Stress happens when we perceive an event as disturbing or threatening. Our primitive ancestors experienced stress when they had to fight off wild animals, invaders, adverse natural events, and other threats to their survival. These days we are more likely to feel the anxiety that emerges from stress when we face overwhelming responsibilities at work or home, experience loneliness, rejection, or the fear of losing things that are important to us, such as our jobs or friends.
When we are exposed to such events, we experience what has been called the fight or flight response. To prepare for fighting or fleeing, the body increases its heart rate and blood pressure. This sends more blood to our heart and muscles, and our respiration rate increases. We become vigilant and tense. Our bodies end up on full alert – and this allows us to take action. When these anxiety-inducing conditions continue over a long period of time, however, and have a significant impact on how we live, we may begin to suffer from one of the anxiety disorders.
Research indicates that anxiety disorders are the leading emotional health disorder for women and are second only to substance abuse among men. Within any given year, it has been estimated that fifteen percent of the population suffers from one of the anxiety disorders – yet only a small portion of those who suffer receive treatment. Fortunately, treatment is available and generally effective.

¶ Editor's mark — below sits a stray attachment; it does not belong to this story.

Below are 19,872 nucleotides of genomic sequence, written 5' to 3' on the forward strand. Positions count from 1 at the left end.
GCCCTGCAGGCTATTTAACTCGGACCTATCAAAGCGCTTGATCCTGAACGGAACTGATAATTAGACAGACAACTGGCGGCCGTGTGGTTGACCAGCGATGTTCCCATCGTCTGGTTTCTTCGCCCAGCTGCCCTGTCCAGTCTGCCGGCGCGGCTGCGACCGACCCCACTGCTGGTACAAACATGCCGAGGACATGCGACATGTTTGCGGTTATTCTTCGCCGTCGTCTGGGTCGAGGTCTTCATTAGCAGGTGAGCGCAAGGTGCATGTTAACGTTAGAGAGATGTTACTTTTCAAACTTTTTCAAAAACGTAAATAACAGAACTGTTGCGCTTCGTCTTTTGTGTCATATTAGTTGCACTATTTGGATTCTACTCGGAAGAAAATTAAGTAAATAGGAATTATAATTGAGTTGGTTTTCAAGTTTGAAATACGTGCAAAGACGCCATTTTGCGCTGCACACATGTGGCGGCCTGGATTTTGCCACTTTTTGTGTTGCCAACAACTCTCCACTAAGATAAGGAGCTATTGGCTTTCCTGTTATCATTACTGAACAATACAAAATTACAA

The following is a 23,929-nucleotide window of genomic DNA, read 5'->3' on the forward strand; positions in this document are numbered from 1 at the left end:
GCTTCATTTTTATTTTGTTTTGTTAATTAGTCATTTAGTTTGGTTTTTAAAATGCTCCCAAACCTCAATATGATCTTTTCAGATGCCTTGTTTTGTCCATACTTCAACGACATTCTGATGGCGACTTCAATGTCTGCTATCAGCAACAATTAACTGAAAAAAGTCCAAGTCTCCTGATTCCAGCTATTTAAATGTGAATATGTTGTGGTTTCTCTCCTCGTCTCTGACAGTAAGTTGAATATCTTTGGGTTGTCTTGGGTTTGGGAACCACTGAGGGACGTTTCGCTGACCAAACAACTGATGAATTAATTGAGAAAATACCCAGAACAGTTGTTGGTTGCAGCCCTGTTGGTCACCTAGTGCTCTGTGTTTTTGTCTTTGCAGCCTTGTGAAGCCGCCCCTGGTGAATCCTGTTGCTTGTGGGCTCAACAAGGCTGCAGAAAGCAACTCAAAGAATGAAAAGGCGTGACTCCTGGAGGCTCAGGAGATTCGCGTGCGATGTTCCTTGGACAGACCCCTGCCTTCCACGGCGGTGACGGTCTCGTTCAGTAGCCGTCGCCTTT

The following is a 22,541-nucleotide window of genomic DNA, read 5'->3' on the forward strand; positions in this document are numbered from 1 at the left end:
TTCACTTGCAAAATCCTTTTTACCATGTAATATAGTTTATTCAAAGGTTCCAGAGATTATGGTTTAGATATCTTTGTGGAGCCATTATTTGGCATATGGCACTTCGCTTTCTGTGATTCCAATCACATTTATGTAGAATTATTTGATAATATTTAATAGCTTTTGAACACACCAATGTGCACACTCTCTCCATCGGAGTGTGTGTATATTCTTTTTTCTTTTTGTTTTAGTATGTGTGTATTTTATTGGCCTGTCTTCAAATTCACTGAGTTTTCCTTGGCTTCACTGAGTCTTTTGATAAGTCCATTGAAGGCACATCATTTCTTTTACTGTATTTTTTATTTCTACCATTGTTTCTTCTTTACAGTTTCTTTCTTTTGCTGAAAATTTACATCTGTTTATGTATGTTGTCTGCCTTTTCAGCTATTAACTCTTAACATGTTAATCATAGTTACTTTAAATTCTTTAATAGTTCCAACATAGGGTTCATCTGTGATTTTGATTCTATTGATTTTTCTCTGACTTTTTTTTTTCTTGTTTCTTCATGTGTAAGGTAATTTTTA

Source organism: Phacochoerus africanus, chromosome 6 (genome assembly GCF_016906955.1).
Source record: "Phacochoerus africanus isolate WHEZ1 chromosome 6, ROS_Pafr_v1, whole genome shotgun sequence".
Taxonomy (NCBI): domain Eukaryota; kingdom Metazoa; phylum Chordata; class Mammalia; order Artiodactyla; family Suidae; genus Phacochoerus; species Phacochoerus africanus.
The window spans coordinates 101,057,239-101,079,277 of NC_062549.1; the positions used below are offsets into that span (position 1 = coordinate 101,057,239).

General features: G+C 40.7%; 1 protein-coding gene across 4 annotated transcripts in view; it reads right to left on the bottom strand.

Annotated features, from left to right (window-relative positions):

Anxiety can be helpful when it prompts us to take action to solve a problem. We can use our anxiety as a clue, in fact, that there is a problem, and that we need to confront it. Public speakers, athletes, and entertainers have long known that anxiety can motivate them to perform much better. When we don’t recognize our anxious feelings, or don’t have the tools to deal with them, we may continue to expose ourselves to the causes of the anxiety – and this leads to more problems.
Prolonged anxiety is demanding on our bodies and our lives in general. The constant state of “fight or flight” may cause heart palpitations, dizziness, trembling or shaking, increased blood pressure, sweating, choking, high stomach acidity, nausea, chest discomfort, or muscle spasms. We may feel detached or out of touch with reality or think we are dying or going crazy. There is evidence that prolonged anxiety can lead to heart disease and a compromised immune system. It depletes our energy and interferes with concentration. We may become abrupt with other people and engage in emotional outbursts or even physical violence. Our relationships, and job security may be jeopardized. People who experience prolonged anxiety are more prone to self-destructive behaviors, such as drug and alcohol abuse, since they may turn to these substances as a form of self-medication
Baya Mebarek, Psy.D., LMFT